Small business grows on borrowed money. I’m not talking about idea-stage or startup companies right now. I’m talking about the Main Street businesses you and I rely on when we go out to dinner, drop off our dry cleaning, or need our car repaired. Small business financing keeps the company growing.
Not too long ago I spoke with a florist from the Bay Area. He had a thriving business with multiple locations when the bottom fell out of the financial markets. As credit tightened, his bank revoked his line of credit. He was on top of his bills, wasn’t a deadbeat by any means, they just didn’t want to extend him credit any more. As a result, he metaphorically circled the wagons and decided to wait things out. Although his business continued to “maintain” its place in the market, he wasn’t able to grow.
It’s a common tale.
The good news is, he was recently able to acquire some needed financing to fund expansion plans—he just didn’t get the money from the same place he would have five or six years ago. It should be no secret to most Main Street business owners looking for money, it’s hard to get. It’s particularly hard for the smallest small businesses. Over the last 10-15 years banks have been moving upstream to bigger, more stable, and supposedly more profitable fish, leaving the small businesses you and I identify with the most scrambling to find cash.
Pepperdine University’s Private Capital Access Index for the second quarter of 2013 suggests that although 59 percent of small businesses owners look to their local bank for funding, most of them get turned away empty handed. Only 27 percent of them (and I think this is a generous sampling) leave the bank with a loan. Some studies suggest the number is much lower—only 10 percent. Most people, 71 percent, find success with friends or family.
In fairness, there are some banks who are still engaged in small business financing. And, the recent decision by the SBA to eliminate the fees associated with small business loans of $150,000 or less is a move in the right direction, but even a $150,000 loan is out of reach for many of the smallest businesses. Right now, small business loans of $50,000 or less are just too expensive for banks to process and frankly aren’t that profitable for them. In 2012 the average SBA loan was a little over $300,000 and it’s almost $400,000 for this year. Way beyond the $50,000 or less that 59 percent of the business owners that come to Lendio are looking for (and those numbers are very consistent with other organizations that focus on small business financing).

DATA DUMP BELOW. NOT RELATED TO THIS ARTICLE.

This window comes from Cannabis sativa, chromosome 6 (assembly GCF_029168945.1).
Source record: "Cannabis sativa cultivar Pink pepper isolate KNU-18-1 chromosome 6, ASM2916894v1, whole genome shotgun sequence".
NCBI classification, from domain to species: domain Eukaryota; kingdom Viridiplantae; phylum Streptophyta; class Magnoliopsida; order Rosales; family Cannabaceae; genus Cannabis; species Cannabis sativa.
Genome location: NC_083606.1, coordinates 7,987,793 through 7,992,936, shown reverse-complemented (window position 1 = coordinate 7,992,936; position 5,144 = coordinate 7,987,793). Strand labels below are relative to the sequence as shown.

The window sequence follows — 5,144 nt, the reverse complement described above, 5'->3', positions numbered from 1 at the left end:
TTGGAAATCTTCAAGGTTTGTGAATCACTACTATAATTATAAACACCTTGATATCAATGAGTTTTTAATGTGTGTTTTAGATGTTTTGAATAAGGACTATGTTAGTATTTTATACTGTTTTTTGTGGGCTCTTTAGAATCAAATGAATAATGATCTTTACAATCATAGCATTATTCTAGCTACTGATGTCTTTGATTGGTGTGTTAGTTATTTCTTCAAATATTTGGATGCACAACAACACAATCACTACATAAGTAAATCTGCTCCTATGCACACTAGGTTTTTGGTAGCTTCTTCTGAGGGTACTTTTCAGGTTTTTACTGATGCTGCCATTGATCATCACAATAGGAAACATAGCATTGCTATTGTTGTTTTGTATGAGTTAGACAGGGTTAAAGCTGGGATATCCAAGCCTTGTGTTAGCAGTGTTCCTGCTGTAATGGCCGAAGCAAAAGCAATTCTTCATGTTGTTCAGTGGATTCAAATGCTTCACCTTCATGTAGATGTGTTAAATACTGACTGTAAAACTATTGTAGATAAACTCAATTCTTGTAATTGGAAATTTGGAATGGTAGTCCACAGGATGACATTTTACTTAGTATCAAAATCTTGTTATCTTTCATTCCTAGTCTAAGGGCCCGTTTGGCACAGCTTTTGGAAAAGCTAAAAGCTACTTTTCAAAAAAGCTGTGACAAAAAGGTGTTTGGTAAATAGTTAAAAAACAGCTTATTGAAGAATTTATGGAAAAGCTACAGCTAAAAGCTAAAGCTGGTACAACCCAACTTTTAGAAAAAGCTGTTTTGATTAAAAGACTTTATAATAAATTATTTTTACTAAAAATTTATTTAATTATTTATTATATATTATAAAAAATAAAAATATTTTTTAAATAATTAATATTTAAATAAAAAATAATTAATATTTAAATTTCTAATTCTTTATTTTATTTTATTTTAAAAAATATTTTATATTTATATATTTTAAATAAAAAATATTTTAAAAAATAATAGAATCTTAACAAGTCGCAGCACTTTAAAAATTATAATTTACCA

Today, the lenders most engaged in small business financing focus on specialty loan products that fill specific niches for small business owners. For example, there are lenders that specialize in commercial real estate loans, accounts receivable factoring, merchant cash advance, or equipment financing. Some of these services might be offered at your local bank, but most probably won’t—the average loan sizes are too small. I’ve spoken with a number of these alternative lenders over the last few weeks who have shared that their average loan sizes are somewhere between $25,000 and $50,000, depending on the lender. Not unlike what we see at Lendio, far below the average SBA 7(a) loan.
Most of the lenders I speak with regularly are sympathetic to some of the challenges Main Street business owners have had to deal with over the last few years and are willing to talk about why a small business borrower might have a less-than-perfect credit score, rather than dismissing them out of hand. Small business owners who can demonstrate improving business conditions and an ability to pay back the loan, are often able to get the financing they need.
If there is a down side, it’s the cost of capital. Yes, interest rates on these products are higher than they would be on a business line of credit or a small business term loan. Unlike the community banker, whose cost of capital is so low it might as well be zero, that isn’t true for the alternative lenders we’re talking about. Although the interest rates are higher, they’re not as high as some of the alternatives—using a personal credit card, for example.
A low interest loan geared to help small business owners might even be considered the Holy Grail when you consider that less than half of the small businesses we’re talking about make it to their tenth birthday, many have credit problems, and the lenders anxious to lend to them also have a higher cost of capital than the local bank.
I’m not sure we’re going to see this change anytime soon either. The smallest small business owners are going to continue to struggle finding capital at the bank, but as more and more alternative lenders enter the space, competition will continue to drive interest rates down and it should be easier for Main Street to get a small business loan—putting the Grail more in reach.